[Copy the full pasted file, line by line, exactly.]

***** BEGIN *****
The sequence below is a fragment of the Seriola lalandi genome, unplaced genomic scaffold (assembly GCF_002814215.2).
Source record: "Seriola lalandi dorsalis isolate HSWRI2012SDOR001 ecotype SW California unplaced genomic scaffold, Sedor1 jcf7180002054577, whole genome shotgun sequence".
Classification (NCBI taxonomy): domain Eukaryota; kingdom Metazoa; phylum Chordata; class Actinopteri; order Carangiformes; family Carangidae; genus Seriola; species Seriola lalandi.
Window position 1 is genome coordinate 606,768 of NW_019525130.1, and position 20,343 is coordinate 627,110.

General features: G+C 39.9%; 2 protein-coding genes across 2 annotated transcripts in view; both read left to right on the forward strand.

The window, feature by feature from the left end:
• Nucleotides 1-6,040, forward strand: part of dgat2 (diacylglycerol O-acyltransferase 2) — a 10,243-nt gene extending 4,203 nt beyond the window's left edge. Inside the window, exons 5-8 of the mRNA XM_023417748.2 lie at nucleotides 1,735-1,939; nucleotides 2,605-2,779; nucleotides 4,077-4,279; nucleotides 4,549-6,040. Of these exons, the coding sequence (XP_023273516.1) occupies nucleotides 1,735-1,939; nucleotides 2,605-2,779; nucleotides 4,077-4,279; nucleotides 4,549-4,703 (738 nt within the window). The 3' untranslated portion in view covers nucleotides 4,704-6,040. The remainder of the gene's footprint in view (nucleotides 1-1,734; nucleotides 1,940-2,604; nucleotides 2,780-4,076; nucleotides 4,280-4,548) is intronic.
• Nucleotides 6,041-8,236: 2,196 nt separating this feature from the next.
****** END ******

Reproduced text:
The sequence below is a fragment of the Seriola lalandi genome, unplaced genomic scaffold (assembly GCF_002814215.2).
Source record: "Seriola lalandi dorsalis isolate HSWRI2012SDOR001 ecotype SW California unplaced genomic scaffold, Sedor1 jcf7180002054577, whole genome shotgun sequence".
Classification (NCBI taxonomy): domain Eukaryota; kingdom Metazoa; phylum Chordata; class Actinopteri; order Carangiformes; family Carangidae; genus Seriola; species Seriola lalandi.
Window position 1 is genome coordinate 606,768 of NW_019525130.1, and position 20,343 is coordinate 627,110.

General features: G+C 39.9%; 2 protein-coding genes across 2 annotated transcripts in view; both read left to right on the forward strand.

The window, feature by feature from the left end:
• Nucleotides 1-6,040, forward strand: part of dgat2 (diacylglycerol O-acyltransferase 2) — a 10,243-nt gene extending 4,203 nt beyond the window's left edge. Inside the window, exons 5-8 of the mRNA XM_023417748.2 lie at nucleotides 1,735-1,939; nucleotides 2,605-2,779; nucleotides 4,077-4,279; nucleotides 4,549-6,040. Of these exons, the coding sequence (XP_023273516.1) occupies nucleotides 1,735-1,939; nucleotides 2,605-2,779; nucleotides 4,077-4,279; nucleotides 4,549-4,703 (738 nt within the window). The 3' untranslated portion in view covers nucleotides 4,704-6,040. The remainder of the gene's footprint in view (nucleotides 1-1,734; nucleotides 1,940-2,604; nucleotides 2,780-4,076; nucleotides 4,280-4,548) is intronic.
• Nucleotides 6,041-8,236: 2,196 nt separating this feature from the next.